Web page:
The Ethiopian Government had intended him to be a mining engineer, but Sylvia Pankhurst, recognizing his artistic talent, and his desire to become an artist, wrote to Addis Ababa in support of a change of education and future career. This was granted, and he was duly enrolled at the Central School of Arts and Crafts in London. He went on to become the first African student to be accepted by the prestigious Slade School of Fine Arts in the British capital.
While an art student, Afewerq partially financed himself by winning prizes at ballroom dancing competitions. He at all times adopted a supremely patriotic stance. Once, in London, Richard went with him, as usual, to the canteen at India House in the Strand. The waiter, seeing the young African customer, thought fit to warn him that Indian food was spicy. Afewerq felt that, as an Ethiopian, he was being patronized. He accordingly spread even more chili powder on his food until it was entirely red in color. He later admitted that the meal was “a little on the hot side” – but explained that the waiter needed educating about Ethiopia.
Before returning to Ethiopia Afewerq and his some-time flat-mate, Habt-ab Bayru, brother of the Eritrean Unionist leader Tedla Bayru, accompanied Berhanu Tessema, of the Ethiopian Embassy in London, on an extensive European tour. They admired European art – Paris, Madrid and Rome – and, at the British Library, looked at the Ethiopian manuscripts looted from Maqdela. Afewerq became a great admirer of Spanish culture and art. Some art critics observed that he was greatly influenced by the Spanish painter El Greco, an observation Afewerq did not appreciate. His was keen on bull-fighting, a passion from which we had difficulty in weaning him from.
On his return to Addis Ababa in 1954 Afewerq was attached to the National Library of Ethiopia where he was allocated space for a studio. He began to refer to himself as “Afewerq, Son of Thunder” – and this designation later appeared as a shield, both in Amharic and English, on a wall of his house and on one of the doors of his car. In the same year he held his first one-man exhibition, opened by the Emperor at the Addis Ababa Municipality. It did much to raise the prestige – and pricing – of modern Ethiopian art. This was a cause he always championed vigorously, thereby raising the status and income of many an Ethiopian artist.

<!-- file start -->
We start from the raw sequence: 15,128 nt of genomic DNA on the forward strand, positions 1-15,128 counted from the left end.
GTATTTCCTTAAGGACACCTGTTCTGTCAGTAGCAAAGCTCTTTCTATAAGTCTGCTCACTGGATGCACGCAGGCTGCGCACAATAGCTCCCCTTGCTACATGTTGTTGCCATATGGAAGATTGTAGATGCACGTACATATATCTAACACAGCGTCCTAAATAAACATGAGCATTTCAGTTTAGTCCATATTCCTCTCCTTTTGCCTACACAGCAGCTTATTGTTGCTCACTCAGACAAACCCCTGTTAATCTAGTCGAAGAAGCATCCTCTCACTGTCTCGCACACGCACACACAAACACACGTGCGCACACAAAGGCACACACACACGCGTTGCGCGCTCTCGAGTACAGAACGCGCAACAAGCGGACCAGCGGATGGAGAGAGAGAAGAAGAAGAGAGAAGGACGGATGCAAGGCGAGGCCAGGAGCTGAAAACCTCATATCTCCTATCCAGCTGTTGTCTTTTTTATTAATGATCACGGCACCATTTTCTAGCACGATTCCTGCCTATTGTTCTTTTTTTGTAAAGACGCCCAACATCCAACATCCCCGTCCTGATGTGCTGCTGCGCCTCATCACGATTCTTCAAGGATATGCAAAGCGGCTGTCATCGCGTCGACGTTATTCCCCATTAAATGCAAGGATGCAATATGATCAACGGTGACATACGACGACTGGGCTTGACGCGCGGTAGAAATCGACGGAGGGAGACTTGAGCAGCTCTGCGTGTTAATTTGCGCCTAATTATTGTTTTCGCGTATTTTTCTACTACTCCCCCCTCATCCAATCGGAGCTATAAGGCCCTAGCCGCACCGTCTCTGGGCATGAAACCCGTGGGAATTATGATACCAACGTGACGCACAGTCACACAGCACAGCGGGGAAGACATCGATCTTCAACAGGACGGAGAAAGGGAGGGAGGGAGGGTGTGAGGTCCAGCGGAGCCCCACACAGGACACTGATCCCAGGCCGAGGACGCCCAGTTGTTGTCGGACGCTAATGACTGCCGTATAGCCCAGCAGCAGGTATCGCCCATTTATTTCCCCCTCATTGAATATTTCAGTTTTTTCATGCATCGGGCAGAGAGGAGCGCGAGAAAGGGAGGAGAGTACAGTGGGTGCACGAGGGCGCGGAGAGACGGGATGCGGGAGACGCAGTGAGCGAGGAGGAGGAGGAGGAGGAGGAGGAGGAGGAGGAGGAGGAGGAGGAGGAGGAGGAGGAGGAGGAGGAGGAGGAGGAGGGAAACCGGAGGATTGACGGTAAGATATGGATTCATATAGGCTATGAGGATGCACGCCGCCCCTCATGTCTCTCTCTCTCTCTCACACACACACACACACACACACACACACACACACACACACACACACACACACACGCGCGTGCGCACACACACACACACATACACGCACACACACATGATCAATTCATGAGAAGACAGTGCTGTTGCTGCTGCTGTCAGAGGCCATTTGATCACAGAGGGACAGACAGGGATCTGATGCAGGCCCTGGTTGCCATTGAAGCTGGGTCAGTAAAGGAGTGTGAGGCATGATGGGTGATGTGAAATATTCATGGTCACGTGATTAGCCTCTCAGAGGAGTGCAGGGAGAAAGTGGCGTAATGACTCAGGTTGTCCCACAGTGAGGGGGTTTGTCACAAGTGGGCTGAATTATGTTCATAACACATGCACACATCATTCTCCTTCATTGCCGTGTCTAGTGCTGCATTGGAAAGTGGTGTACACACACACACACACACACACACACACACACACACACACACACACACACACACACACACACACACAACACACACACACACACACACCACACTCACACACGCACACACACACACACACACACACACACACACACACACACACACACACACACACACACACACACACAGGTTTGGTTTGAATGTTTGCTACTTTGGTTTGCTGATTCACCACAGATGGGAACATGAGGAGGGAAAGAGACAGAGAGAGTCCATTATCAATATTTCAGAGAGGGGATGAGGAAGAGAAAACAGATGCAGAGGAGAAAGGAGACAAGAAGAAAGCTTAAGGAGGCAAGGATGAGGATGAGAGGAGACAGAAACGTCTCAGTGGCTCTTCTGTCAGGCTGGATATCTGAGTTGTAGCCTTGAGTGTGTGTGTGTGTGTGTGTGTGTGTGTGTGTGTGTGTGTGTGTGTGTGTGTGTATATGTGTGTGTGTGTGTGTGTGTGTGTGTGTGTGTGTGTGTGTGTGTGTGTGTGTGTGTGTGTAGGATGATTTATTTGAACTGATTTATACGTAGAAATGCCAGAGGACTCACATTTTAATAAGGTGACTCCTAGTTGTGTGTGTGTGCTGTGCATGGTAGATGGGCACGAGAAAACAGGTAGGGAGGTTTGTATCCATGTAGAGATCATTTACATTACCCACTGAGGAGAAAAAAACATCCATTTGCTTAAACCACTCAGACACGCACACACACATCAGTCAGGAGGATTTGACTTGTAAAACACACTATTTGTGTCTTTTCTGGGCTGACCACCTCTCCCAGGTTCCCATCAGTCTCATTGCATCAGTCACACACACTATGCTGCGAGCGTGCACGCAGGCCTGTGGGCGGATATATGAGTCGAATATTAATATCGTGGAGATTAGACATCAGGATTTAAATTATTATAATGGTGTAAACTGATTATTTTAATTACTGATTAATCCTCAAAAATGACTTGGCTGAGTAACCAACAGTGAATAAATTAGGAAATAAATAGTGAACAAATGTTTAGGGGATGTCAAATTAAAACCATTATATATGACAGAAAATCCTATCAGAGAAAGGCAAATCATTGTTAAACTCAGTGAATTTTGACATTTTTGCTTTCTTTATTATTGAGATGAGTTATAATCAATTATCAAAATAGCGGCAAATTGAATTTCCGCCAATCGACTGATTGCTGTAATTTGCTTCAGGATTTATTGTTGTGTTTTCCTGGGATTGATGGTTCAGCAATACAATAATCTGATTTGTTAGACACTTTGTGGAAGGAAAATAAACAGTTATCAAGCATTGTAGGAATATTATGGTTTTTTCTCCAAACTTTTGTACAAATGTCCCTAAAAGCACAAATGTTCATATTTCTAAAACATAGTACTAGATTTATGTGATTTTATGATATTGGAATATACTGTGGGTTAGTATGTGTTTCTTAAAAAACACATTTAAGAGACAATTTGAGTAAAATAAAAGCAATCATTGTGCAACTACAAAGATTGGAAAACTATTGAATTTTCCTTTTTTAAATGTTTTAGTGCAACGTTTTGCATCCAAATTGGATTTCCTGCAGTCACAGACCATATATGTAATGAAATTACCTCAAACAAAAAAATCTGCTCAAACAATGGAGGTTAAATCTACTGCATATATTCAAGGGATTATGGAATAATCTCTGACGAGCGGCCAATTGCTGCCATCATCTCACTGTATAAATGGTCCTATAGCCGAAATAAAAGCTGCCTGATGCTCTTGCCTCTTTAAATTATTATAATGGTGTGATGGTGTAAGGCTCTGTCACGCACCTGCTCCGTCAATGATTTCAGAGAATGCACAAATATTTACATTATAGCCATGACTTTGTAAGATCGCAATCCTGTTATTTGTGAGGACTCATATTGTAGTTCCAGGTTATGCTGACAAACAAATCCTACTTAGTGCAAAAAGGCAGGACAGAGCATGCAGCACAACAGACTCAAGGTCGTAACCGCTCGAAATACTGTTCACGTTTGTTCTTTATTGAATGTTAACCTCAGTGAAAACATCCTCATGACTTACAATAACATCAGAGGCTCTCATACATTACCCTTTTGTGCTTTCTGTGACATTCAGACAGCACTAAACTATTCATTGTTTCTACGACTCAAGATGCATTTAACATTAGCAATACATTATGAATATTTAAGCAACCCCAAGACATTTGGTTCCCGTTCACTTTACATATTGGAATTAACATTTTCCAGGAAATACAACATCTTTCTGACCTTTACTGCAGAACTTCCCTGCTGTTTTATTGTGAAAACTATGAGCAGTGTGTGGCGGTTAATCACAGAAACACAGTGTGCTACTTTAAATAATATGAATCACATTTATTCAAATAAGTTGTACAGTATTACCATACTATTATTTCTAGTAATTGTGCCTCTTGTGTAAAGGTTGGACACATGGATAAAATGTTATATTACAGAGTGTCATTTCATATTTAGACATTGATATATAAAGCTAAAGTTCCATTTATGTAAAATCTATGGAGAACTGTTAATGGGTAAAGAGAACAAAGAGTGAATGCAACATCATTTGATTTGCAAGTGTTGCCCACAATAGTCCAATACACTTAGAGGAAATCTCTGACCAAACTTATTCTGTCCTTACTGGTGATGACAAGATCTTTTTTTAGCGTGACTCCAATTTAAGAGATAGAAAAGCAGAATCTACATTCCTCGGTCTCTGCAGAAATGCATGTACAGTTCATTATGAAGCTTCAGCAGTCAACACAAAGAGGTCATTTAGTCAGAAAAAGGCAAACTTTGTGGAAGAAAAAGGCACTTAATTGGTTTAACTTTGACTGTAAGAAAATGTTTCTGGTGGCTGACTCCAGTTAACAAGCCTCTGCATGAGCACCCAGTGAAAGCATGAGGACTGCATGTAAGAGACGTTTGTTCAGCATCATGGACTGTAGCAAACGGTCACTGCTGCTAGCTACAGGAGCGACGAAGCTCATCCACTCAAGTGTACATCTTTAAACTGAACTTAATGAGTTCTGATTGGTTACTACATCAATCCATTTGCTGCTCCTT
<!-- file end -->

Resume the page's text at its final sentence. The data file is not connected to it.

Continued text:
Following this, he and another more experienced traditional Ethiopian artist Ema’elaf Herouy were assigned to decorate St George’s Cathedral, which had been damaged in February 1937 during the fascist repression following the attempt on the life of the Italian viceroy Graziani. After learning about them in France Afewerq designed and executed mosaics for the upper part of one of the inner walls of the Cathedral. As he was applying the mosaics, standing, precariously, high up on a platform, he fell to the ground, escaping injury. He ascribed his almost miraculous escape to the intervention of the saint himself. Among the paintings for the cathedral was a large-scale representation of the Queen of Sheba arriving with gifts at the court of King Solomon. 
In 1958, he was commissioned to decorate Africa Hall, the then new United Nations Economic Commission for Africa building, for which he produced his most famous work: the triptych of three stained glass windows which, over 150cm2, depicting the sorrow of the colonial past, the struggle of the present, and the hope for the future of independent Africa. He was much irritated when the ECA authorities cut a door in one of his windows to connect with a newly erected building, which interfered with the morning sun, illuminating his masterpiece from behind.